As a candidate, Mr. Biden had said there would be “no more blank checks for Trump’s ‘favorite dictator'” — meaning Mr. el-Sisi, whose increasing authoritarianism has drawn widespread criticism. Though the Egyptian president was the first Arab leader to congratulate Mr. Biden after the election, Mr. Biden waited until last week to return the call.

But after that chilly start to their relationship, Egypt has sought to capitalize on the Gaza crisis to shore up its ties with the new administration. Mr. Blinken will meet Mr. el-Sisi in Cairo, providing the Egyptian leader an opportunity not only to reaffirm his nation’s the relationship with the United States but also to promote Egypt’s status as a regional power broker and leader among Arab countries.

Though that status has been fading for years as Egypt fell into domestic turmoil and wealthier Arab states asserted themselves in the region, Cairo enjoyed mostly smooth relations with Washington in recent years until the arrival of the Biden administration, which has put human rights at the center of its foreign policy strategy.

The administration, however, has not fundamentally changed the terms of the relationship with Cairo, which centers on the $1.3 billion in military aid Egypt receives each year from the United States, a historical byproduct of its agreement to make peace with Israel in 1979. The State Department approved a $197 million arms sale to Egypt in February, around the same time that Egypt arrested the cousins of an Egyptian-American dissident, Mohamed Soltan, in what Mr. Soltan said was a bid to pressure him to stop criticizing it.

The conflict also could serve to continue repairing the relationship between the United States and Jordan that had been largely shelved during the Trump administration. At least two million Palestinian refugees live in Jordan, and its Hashemite monarchy is the custodian of the Aqsa Mosque in Jerusalem, one of the holiest sites in Islam.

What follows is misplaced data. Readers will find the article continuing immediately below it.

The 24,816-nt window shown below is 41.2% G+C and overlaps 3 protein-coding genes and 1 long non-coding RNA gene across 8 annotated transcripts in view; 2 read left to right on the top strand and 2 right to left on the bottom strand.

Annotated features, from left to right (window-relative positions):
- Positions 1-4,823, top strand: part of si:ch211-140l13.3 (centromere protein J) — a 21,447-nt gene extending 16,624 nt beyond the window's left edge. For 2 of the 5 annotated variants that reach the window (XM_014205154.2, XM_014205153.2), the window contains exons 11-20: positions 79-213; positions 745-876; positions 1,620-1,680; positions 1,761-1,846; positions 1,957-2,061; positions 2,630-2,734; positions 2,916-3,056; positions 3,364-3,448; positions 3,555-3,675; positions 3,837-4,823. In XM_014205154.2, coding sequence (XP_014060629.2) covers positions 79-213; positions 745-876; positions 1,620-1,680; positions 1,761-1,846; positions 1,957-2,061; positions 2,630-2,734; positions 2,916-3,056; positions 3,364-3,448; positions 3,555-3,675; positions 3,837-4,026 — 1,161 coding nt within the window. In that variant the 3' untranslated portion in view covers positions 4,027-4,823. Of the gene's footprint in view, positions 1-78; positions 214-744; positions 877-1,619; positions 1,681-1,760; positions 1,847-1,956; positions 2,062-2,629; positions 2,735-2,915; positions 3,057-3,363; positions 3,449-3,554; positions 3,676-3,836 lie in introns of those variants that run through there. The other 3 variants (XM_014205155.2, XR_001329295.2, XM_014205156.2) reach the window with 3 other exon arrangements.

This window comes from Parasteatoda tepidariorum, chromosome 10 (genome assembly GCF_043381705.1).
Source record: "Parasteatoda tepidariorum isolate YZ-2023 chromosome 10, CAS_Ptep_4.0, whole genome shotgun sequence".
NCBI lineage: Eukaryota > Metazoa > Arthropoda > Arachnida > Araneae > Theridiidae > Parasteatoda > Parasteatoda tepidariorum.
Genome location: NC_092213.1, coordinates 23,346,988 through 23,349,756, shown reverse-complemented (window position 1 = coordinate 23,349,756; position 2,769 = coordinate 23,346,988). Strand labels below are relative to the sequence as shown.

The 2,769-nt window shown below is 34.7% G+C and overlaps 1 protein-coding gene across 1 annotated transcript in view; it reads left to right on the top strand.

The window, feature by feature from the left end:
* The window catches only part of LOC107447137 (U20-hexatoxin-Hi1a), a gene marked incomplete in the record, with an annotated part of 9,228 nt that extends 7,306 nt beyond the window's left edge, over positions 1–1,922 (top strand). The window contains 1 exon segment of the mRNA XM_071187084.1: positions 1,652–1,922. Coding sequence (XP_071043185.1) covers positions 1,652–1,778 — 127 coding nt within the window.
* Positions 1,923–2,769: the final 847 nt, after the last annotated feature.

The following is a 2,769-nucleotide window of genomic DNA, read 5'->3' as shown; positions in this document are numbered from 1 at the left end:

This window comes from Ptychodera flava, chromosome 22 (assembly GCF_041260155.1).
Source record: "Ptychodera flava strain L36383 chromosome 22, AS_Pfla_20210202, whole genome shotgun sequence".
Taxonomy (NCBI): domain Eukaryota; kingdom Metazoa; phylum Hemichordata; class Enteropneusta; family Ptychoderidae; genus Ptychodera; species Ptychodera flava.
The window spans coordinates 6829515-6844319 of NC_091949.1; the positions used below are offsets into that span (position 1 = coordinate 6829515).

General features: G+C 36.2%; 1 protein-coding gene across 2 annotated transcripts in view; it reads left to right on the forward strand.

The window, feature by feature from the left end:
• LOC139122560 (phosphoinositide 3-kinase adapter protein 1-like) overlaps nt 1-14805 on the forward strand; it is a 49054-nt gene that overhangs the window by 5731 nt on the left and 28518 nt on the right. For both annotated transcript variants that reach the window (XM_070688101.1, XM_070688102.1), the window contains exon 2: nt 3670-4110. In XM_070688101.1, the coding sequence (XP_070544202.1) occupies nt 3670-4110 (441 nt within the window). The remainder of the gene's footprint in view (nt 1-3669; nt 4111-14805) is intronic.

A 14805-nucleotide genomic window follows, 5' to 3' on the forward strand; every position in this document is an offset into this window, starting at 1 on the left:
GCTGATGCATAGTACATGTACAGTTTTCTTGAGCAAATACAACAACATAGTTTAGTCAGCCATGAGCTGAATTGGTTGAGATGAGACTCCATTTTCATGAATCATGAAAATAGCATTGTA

Mr. Blinken’s visit comes at a fraught time in Israeli politics, with Prime Minister Benjamin Netanyahu heading a caretaker government that could be in its last days, after four inconclusive elections in two years, and with no clear picture of what lies ahead.

Experts in the region said Mr. Blinken would have to maneuver carefully between expressing his administration’s unwavering support for Israel and its security while not handing over any gifts that could be perceived as intervening in Mr. Netanyahu’s domestic predicament.

But the visit will most likely provide a boost for President Mahmoud Abbas of the Western-backed Palestinian Authority. His already shaky popular legitimacy was further diminished by his cancellation of a long-awaited Palestinian general election that had been scheduled for May 22, and then by its rival, Hamas, asserting itself as the leader of the resistance against Israel and the defender of Palestinian rights in Jerusalem.

Mr. Abbas is expected to use the visit to try to reassert his authority’s power and sphere of influence.

After Mr. Abbas spoke by phone with Mr. Blinken on Friday, his office said that he had urged the U.S. administration to pressure Israel to stop the kinds of actions in Jerusalem, and specifically at the Aqsa Mosque, that helped ignite the latest round of fighting.

Lara Jakes reported from Washington, Vivian Yee from Cairo and Isabel Kershner from Jerusalem. Nada Rashwan contributed reporting from Cairo.